“The guy went without ever playing in the major leagues and batted .300 his first time up,” Lehane said. “He needed to bat .400 to get the nomination.”
Rangel, who led the charge for Clark on Capitol Hill, said he has spoken with the general approximately six times since the campaign ended last year.
“I’m convinced we would have won with him,” Rangel said. “On the war he had a much better message than most of our candidates.”
Clark faces two serious hurdles as he contemplates a return run for president, neither of which existed in 2004.
The first is that the 2008 Democratic field seems likely to include New York Sen. Hillary Rodham Clinton. Clark is close to the Clintons and a number of top officials in his 2004 campaign also served in President Bill Clinton’s administration.
With polls showing Sen. Clinton comfortably ahead of the other Democratic candidates, there is some sense that Clark may have already lost his place in the race.
Rangel, who was the originator of the idea that Clinton run for Senate in New York in 2000, insisted that if the Iraq war and national security remain the dominant issues in 2008, Clark still has significant appeal as a candidate regardless of who else is in the field.
“If that situation was the same now, I think he would have been the most-attractive candidate, having not voted for the war as Hillary Clinton did,” Rangel said.
Lehane was more measured about Clark’s prospects, suggesting that he should have an “enormous role in the party that can manifest itself in any numbers of ways.
“I’ve always thought a Clinton-Clark ticket had a nice ring to it,” Lehane said.
Perhaps as troublesome to Clark as the fact that Clinton is looming over the race is his decision to bypass the Iowa caucuses in 2004.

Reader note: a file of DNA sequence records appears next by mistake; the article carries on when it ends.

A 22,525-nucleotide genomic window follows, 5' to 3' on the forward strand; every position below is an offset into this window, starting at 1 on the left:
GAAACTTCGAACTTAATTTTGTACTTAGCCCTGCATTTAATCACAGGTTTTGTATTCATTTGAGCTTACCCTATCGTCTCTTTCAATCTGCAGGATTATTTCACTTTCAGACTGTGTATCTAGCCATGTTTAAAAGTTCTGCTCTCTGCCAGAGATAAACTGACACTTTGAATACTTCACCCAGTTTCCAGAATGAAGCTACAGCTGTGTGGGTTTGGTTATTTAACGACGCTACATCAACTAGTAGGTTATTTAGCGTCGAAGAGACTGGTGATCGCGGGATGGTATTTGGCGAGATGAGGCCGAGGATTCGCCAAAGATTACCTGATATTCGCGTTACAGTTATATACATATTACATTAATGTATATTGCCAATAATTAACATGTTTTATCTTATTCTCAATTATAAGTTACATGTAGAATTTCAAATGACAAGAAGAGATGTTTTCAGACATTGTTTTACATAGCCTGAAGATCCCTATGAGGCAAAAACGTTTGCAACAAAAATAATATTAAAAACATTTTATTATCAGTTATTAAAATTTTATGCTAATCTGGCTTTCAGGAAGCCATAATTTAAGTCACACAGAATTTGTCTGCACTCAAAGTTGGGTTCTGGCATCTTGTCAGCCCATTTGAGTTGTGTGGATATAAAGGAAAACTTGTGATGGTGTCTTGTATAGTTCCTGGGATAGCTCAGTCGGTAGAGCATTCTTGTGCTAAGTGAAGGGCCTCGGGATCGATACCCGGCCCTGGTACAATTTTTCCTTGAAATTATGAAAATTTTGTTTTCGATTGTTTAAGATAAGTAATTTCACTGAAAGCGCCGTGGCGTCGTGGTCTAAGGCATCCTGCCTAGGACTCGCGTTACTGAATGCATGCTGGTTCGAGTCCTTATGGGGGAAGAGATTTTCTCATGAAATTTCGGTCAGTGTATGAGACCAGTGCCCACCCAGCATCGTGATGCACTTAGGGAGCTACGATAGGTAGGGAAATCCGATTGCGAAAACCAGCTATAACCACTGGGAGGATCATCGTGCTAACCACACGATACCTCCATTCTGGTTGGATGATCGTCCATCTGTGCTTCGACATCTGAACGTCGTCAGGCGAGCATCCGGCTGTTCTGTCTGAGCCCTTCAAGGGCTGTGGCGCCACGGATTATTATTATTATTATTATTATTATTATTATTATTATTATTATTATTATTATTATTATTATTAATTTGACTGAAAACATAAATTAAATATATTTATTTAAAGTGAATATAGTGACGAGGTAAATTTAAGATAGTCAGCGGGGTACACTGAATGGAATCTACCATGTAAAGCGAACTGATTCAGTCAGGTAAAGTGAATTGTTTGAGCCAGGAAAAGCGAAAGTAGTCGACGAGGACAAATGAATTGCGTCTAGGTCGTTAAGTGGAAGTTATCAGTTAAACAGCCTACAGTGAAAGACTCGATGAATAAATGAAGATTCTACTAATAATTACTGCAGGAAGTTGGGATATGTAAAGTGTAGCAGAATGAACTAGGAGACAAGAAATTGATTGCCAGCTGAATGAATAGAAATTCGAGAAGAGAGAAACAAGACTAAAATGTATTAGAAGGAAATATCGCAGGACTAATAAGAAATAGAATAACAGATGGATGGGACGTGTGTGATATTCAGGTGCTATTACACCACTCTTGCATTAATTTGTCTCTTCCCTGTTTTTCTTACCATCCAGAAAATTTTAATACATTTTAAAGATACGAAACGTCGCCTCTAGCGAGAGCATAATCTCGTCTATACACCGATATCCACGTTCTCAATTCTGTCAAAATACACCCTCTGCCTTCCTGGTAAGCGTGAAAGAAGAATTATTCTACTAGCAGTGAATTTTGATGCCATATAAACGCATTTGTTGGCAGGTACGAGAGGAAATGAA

Clark, who was the last candidate to join the race, made a strategic choice to skip the Jan. 19 caucuses because of a belief that to win required an organization he would not be able to assemble in such a short period of time.
That decision confounded a number of politicians and party strategists, including Iowa Sen. Tom Harkin (D).
Harkin hosted Clark in October 2003 for a town hall event in Fort Dodge, Iowa, and reportedly came away extremely impressed, according to informed sources. Harkin was mulling endorsing Clark when the general announced he would not compete in Iowa, the sources added.
Jeff Link, a longtime Iowa strategist and Harkin confidant, said there were “high hopes” for Clark in the state, but acknowledged his decision to back out of the caucuses could have ramifications should he run again.
“When you take away someone’s opportunity to be for you, that sticks with voters,” said Link.
Vanessa Weaver, who served as deputy campaign manager for Clark, said the general was “very favorably regarded” in Iowa, adding: “I see Iowa as open for just about anybody but especially for Wes.”
The key to a resurrection of Clark’s image in the Hawkeye State, according to Link, is “time on task,” meaning he needs to spend many hours in the state if he hopes to be competitive.